Additionally, Pittet (2012) noted that Lawson Tait transitioned from antisepsis to asepsis by establishing concepts and iconic legislation that have remained in force until the present day. He also credited Ernst Von Bergmann with inventing the autoclave, a device used to steam sterilize surgical tools under pressure. He also highlighted how, in the medieval times, Arabian doctors employed mercury chloride to avoid sepsis in wounds by introducing hypochlorite and iodine as remedies for open wounds in 1825 and 1839, respectively.
Statement of Problem
The operating room complex environment, including nursing personnel, may contribute to nosocomial infection transmission; hence, (DeLaune and Ladner 2008) claim that nosocomial infections may be transmitted to patients by nursing personnel who do not practice or follow sterile technique standards.
It is essential to pay close attention to the establishment and maintenance of a safe and appropriate therapeutic operating room complex environment in order to avoid the development of nosocomial infections when the patient’s skin integrity is compromised during surgery.
The skin is the body’s biggest and most vital organ, and its functional components include the epithelium and connective tissue.
Additionally, the skin’s epidermal layer contains structures such as sweat and sebaceous glands, hair, and nails. The cutaneous layer is composed of two distinct layers, the epidermis and the dermis. When a wound forms, the skin and its constituents get engaged in the healing process, restoring the skin’s integrity (Mulder, 2012). Intact skin is critical for infection and disease prevention because it is the body’s first line of defense against infection, promotes overall health, and provides natural biochemical, mechanical, and anatomic protection (Fortunato, 2009).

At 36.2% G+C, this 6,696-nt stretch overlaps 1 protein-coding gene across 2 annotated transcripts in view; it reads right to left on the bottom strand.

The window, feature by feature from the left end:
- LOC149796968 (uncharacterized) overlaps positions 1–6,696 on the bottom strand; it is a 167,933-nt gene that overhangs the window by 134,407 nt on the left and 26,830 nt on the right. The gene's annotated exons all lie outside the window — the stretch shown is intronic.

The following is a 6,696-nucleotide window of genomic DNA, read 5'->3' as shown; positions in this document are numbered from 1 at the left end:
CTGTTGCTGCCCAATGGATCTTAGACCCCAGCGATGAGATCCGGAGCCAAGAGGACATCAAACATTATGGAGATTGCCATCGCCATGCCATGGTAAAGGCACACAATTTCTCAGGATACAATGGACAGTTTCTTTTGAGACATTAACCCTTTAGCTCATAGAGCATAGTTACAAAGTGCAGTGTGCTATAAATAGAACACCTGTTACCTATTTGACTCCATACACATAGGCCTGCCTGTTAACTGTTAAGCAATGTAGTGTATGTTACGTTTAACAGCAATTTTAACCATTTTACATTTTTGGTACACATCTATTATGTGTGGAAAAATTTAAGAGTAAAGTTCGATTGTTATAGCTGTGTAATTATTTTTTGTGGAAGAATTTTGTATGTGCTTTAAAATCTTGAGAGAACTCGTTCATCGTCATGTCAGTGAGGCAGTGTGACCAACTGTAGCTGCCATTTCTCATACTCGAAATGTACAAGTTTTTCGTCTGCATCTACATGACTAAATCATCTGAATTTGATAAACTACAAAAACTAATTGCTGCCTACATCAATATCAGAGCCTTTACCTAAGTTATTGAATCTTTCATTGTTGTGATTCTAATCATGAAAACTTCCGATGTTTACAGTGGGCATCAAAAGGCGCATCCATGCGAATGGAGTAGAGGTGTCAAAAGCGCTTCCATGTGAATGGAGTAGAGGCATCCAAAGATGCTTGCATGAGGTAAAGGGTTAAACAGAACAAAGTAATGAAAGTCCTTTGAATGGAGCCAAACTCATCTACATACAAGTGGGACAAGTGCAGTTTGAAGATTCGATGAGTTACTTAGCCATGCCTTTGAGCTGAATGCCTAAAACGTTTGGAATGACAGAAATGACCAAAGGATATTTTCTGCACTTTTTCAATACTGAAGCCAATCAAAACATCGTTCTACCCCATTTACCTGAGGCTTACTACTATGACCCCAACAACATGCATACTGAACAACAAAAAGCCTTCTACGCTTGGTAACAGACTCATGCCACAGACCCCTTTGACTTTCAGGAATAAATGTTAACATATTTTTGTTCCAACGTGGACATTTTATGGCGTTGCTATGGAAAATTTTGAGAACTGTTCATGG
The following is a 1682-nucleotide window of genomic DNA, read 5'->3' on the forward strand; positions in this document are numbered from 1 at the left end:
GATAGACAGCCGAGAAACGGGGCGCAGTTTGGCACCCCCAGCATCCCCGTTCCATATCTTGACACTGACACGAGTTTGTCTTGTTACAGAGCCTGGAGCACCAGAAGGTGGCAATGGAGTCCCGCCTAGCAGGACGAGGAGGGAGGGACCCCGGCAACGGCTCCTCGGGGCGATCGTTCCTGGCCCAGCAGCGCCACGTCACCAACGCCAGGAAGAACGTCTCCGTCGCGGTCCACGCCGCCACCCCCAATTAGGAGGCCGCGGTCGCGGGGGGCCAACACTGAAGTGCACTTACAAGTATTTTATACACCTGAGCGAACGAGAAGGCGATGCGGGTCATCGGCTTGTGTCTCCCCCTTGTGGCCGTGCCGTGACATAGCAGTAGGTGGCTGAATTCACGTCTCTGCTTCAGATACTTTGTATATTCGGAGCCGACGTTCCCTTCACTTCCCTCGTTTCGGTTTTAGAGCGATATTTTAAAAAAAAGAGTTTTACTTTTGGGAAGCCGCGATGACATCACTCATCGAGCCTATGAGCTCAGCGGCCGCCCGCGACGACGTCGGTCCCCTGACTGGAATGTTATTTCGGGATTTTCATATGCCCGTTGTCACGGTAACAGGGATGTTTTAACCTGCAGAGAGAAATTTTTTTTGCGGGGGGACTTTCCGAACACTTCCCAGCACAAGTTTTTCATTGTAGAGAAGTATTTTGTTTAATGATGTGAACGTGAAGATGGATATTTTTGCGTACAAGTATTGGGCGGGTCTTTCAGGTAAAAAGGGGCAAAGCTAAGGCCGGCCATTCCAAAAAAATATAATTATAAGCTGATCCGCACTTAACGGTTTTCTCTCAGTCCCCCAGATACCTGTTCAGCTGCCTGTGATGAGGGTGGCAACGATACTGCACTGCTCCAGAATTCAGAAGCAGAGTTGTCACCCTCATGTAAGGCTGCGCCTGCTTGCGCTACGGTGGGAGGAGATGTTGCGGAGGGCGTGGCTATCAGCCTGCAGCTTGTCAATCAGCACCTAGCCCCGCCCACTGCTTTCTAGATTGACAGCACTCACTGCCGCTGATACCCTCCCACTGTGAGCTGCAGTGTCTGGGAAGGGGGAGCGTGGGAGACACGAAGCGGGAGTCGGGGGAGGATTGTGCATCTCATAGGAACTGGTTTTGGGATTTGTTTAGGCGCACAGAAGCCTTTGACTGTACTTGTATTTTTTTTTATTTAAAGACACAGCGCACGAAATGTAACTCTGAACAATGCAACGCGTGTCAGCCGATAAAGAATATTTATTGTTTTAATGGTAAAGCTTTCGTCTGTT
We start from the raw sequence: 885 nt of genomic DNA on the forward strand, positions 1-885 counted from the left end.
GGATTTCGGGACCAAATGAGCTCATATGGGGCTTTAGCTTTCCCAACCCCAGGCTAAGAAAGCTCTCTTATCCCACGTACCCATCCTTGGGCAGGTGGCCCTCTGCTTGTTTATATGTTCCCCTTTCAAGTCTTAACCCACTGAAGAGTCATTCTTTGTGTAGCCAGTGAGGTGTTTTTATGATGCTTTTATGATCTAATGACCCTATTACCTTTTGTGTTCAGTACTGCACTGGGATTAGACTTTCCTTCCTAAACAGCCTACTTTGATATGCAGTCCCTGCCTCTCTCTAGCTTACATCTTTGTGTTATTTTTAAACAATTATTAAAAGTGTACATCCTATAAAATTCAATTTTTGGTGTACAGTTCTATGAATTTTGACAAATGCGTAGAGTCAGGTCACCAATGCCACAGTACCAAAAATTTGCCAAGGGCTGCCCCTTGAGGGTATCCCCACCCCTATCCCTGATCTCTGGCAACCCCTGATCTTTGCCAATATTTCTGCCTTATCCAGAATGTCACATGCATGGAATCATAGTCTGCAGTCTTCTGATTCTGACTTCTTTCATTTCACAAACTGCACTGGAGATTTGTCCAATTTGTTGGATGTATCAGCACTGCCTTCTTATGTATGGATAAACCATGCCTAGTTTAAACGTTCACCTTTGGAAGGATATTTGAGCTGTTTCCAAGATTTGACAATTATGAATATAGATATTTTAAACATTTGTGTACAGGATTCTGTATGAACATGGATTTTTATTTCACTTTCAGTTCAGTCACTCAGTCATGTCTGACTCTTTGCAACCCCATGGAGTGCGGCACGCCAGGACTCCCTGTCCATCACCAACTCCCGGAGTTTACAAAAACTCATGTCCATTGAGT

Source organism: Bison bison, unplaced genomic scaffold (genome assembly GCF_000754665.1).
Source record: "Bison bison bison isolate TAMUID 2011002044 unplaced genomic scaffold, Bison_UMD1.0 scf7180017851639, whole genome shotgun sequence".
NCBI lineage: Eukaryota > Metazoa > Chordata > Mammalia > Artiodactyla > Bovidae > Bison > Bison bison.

The majority of wound infections are caused by bacteria found in the patient’s skin, mucous membranes, or hollow viscera. When the skin or mucous membranes are incised, the exposed tissues are susceptible to endogenous flora infection (Mangram, 2009). Any intrusive operation that compromises the body’s natural defenses, such as the skin or mucous membranes, or when handling equipment that will enter a typically sterile region, requires the adoption of an aseptic technique (Xavier, 2009).